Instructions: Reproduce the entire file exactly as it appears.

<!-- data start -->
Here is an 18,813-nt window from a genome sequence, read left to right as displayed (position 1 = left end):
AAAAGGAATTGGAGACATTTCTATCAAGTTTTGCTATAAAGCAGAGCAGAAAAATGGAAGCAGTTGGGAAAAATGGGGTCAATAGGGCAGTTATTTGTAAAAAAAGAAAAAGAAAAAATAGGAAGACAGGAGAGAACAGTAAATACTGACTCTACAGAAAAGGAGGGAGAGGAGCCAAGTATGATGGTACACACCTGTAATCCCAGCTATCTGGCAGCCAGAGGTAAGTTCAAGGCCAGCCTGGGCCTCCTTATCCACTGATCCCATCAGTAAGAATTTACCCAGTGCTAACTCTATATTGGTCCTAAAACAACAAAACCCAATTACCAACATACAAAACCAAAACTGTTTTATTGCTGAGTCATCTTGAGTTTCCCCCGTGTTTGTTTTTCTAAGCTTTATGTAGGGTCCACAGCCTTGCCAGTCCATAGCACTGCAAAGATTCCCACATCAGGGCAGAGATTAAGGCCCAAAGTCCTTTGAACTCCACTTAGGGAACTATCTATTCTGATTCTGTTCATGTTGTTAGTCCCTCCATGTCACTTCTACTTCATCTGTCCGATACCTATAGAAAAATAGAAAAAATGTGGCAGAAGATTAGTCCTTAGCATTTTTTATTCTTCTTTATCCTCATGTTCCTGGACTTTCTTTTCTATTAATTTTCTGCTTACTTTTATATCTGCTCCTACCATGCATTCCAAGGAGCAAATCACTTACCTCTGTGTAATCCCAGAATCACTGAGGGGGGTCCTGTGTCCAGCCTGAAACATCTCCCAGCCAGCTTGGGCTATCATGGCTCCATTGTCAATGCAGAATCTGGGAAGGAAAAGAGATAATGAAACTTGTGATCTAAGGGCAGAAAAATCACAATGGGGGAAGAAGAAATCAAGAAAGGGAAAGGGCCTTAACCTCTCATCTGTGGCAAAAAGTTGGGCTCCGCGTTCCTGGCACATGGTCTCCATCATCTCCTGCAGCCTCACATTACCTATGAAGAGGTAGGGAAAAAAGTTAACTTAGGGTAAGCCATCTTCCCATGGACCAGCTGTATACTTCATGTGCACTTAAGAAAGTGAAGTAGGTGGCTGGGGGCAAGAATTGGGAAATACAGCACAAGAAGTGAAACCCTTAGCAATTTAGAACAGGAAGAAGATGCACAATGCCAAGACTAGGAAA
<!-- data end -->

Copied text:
Here is an 18,813-nt window from a genome sequence, read left to right as displayed (position 1 = left end):
AAAAGGAATTGGAGACATTTCTATCAAGTTTTGCTATAAAGCAGAGCAGAAAAATGGAAGCAGTTGGGAAAAATGGGGTCAATAGGGCAGTTATTTGTAAAAAAAGAAAAAGAAAAAATAGGAAGACAGGAGAGAACAGTAAATACTGACTCTACAGAAAAGGAGGGAGAGGAGCCAAGTATGATGGTACACACCTGTAATCCCAGCTATCTGGCAGCCAGAGGTAAGTTCAAGGCCAGCCTGGGCCTCCTTATCCACTGATCCCATCAGTAAGAATTTACCCAGTGCTAACTCTATATTGGTCCTAAAACAACAAAACCCAATTACCAACATACAAAACCAAAACTGTTTTATTGCTGAGTCATCTTGAGTTTCCCCCGTGTTTGTTTTTCTAAGCTTTATGTAGGGTCCACAGCCTTGCCAGTCCATAGCACTGCAAAGATTCCCACATCAGGGCAGAGATTAAGGCCCAAAGTCCTTTGAACTCCACTTAGGGAACTATCTATTCTGATTCTGTTCATGTTGTTAGTCCCTCCATGTCACTTCTACTTCATCTGTCCGATACCTATAGAAAAATAGAAAAAATGTGGCAGAAGATTAGTCCTTAGCATTTTTTATTCTTCTTTATCCTCATGTTCCTGGACTTTCTTTTCTATTAATTTTCTGCTTACTTTTATATCTGCTCCTACCATGCATTCCAAGGAGCAAATCACTTACCTCTGTGTAATCCCAGAATCACTGAGGGGGGTCCTGTGTCCAGCCTGAAACATCTCCCAGCCAGCTTGGGCTATCATGGCTCCATTGTCAATGCAGAATCTGGGAAGGAAAAGAGATAATGAAACTTGTGATCTAAGGGCAGAAAAATCACAATGGGGGAAGAAGAAATCAAGAAAGGGAAAGGGCCTTAACCTCTCATCTGTGGCAAAAAGTTGGGCTCCGCGTTCCTGGCACATGGTCTCCATCATCTCCTGCAGCCTCACATTACCTATGAAGAGGTAGGGAAAAAAGTTAACTTAGGGTAAGCCATCTTCCCATGGACCAGCTGTATACTTCATGTGCACTTAAGAAAGTGAAGTAGGTGGCTGGGGGCAAGAATTGGGAAATACAGCACAAGAAGTGAAACCCTTAGCAATTTAGAACAGGAAGAAGATGCACAATGCCAAGACTAGGAAA